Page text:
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Non-Intervention as Foreign Policy

A beautiful ideal, but not terribly practical for the messy world in which we live.

by
Clayton E. Cramer

Bio

February 5, 2012 - 12:00 am
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Okay, maybe you could argue that this foreign intervention was in defense of U.S. citizens, attacked on the high seas. But other Jeffersonian interventions were not so easily justified. Jefferson’s Louisiana Purchase from France was the carrot; the threat of American invasion was the stick that encouraged Napoleon to make the sale.  Jefferson sent troops into Spanish West Florida as a similar incentive for Spain to cede the lands to the United States.  Jefferson’s successors James Madison and James Monroe continued to intervene, sending troops into Spanish West Florida to force transfer. The War of 1812 was also not a defensive war; while the U.S. had legitimate complaints against the British government, the invasion of Canada was driven at least in part by the desire to add those lands to the United States.

There simply is not enough room to fully explore how fundamentally the United States has always had an interventionist foreign policy. Often, it has been with embarrassing objectives, such as the expansion of slavery through the Mexican War.  Sometimes, it has been in pursuit of legitimate human rights concerns, such as the concentration camps in Cuba which led (in part) to the Spanish-American War. (This photograph of a mountain of skeletons at a concentration camp near Havana was taken by the great-grandfather of a student.)

Of course, good intentions are not enough.  There are foreign interventions in which the United States has stepped in it good and proper, such as Somalia, where the intentions were good, but the results were not.  Sometimes, the motives are hard to figure out in hindsight.  As an example, the U.S. has a long history of intervention in Central America, especially in Nicaragua. I spent a very long time reading through 1909 newspapers, trying to figure out which of several theories for why the U.S. intervened actually make sense. At the end of my research, I concluded that there were likely multiple motives, including protection of U.S. citizens in the Bluefields area, and those who attempt to cast it strictly as a crass intervention on behalf of United Fruit’s interests have oversimplified it.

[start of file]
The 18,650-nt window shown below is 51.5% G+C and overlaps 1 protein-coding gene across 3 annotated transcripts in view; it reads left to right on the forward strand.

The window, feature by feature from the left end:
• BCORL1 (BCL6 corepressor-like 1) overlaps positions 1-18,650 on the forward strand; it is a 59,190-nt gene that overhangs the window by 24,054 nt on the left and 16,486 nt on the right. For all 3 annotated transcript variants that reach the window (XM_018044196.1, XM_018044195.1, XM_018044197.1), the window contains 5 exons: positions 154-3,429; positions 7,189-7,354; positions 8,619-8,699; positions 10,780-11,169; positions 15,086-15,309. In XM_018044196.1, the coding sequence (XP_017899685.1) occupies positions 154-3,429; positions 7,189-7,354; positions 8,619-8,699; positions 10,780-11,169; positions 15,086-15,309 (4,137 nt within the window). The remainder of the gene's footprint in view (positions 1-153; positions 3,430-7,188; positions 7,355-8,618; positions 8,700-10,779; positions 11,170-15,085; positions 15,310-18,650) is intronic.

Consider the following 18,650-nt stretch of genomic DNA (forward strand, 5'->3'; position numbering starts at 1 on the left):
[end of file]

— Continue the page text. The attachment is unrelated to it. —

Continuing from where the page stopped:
There are other interventions, such as the overthrow of Prime Minister Mossadegh in Iran in 1953, which look worse in hindsight than they did at the time. Cold War geopolitical concerns often trumped our own ideals about democracy and human rights. Depressingly enough, in some parts of the Third World, there were no good guys — just different groups of thugs exploiting the peasants. There were many times when local political leaders used the Cold War to manipulate the superpowers in ways that were not in the best interests of anyone but the local thug wearing a uniform with too many medals. Short of occupying the country, democracy — even relatively benevolent dictatorship — was not an option. In this respect, the Iraq War, for all its failings, was at least making an honest attempt to re-establish a democratic republic, and not just putting a new thug in charge.

I certainly agree that the U.S. should exercise considerable care in deciding where to intervene, and when. Still, I find the whole non-interventionist foreign policy idea like much else of libertarian thought: a beautiful ideal, but not terribly practical for the messy world in which we live.

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Clayton E. Cramer teaches history at the College of Western Idaho. His most recent book is My Brother Ron: A Personal and Social History of the Deinstitutionalization of the Mentally Ill (2012). He is raising capital for a feature film about the Oberlin Rescue of 1858.
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